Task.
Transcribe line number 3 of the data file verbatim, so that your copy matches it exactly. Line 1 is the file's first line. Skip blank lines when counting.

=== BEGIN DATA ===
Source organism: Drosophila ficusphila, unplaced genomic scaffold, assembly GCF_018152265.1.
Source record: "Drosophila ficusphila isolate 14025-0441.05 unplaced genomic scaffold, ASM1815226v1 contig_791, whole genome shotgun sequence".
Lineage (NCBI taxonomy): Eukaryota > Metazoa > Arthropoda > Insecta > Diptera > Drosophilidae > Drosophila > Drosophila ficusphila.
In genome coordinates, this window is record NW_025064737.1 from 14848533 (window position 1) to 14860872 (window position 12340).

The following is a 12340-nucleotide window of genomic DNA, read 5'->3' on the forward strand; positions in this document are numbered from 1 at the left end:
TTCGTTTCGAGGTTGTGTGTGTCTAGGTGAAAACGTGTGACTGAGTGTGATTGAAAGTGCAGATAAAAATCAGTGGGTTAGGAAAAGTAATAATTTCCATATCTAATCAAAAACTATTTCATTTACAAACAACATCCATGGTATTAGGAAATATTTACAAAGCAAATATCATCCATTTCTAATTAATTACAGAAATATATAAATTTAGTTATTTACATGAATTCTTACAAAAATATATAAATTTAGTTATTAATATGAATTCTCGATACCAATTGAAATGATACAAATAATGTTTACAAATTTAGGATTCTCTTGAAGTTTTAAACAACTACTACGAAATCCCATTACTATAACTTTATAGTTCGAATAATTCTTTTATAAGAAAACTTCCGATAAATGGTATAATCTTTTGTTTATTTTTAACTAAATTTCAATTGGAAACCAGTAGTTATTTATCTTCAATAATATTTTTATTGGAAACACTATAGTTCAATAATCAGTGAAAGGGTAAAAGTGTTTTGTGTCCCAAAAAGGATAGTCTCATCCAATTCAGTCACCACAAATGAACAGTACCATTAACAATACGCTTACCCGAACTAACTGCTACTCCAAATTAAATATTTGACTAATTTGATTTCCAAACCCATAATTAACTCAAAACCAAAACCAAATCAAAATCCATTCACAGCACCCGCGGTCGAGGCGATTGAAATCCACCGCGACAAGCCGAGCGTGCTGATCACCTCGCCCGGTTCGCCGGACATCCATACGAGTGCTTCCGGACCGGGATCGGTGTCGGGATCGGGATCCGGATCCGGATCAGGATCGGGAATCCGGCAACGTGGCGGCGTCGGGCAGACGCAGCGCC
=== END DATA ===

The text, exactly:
Lineage (NCBI taxonomy): Eukaryota > Metazoa > Arthropoda > Insecta > Diptera > Drosophilidae > Drosophila > Drosophila ficusphila.